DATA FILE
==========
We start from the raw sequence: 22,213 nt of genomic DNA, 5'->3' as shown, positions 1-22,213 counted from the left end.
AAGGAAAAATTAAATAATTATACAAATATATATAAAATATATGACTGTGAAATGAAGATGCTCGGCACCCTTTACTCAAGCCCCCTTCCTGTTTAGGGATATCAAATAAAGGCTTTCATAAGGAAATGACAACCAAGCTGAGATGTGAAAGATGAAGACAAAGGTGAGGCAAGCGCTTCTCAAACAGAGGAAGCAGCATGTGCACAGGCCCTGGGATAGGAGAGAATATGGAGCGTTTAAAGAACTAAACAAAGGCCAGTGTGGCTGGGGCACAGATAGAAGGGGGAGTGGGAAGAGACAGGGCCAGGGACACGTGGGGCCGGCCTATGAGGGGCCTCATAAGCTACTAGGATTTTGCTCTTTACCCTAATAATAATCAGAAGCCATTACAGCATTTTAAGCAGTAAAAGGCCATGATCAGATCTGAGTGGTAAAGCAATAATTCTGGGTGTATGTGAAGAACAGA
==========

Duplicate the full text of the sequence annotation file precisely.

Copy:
We start from the raw sequence: 22,213 nt of genomic DNA, 5'->3' as shown, positions 1-22,213 counted from the left end.
AAGGAAAAATTAAATAATTATACAAATATATATAAAATATATGACTGTGAAATGAAGATGCTCGGCACCCTTTACTCAAGCCCCCTTCCTGTTTAGGGATATCAAATAAAGGCTTTCATAAGGAAATGACAACCAAGCTGAGATGTGAAAGATGAAGACAAAGGTGAGGCAAGCGCTTCTCAAACAGAGGAAGCAGCATGTGCACAGGCCCTGGGATAGGAGAGAATATGGAGCGTTTAAAGAACTAAACAAAGGCCAGTGTGGCTGGGGCACAGATAGAAGGGGGAGTGGGAAGAGACAGGGCCAGGGACACGTGGGGCCGGCCTATGAGGGGCCTCATAAGCTACTAGGATTTTGCTCTTTACCCTAATAATAATCAGAAGCCATTACAGCATTTTAAGCAGTAAAAGGCCATGATCAGATCTGAGTGGTAAAGCAATAATTCTGGGTGTATGTGAAGAACAGA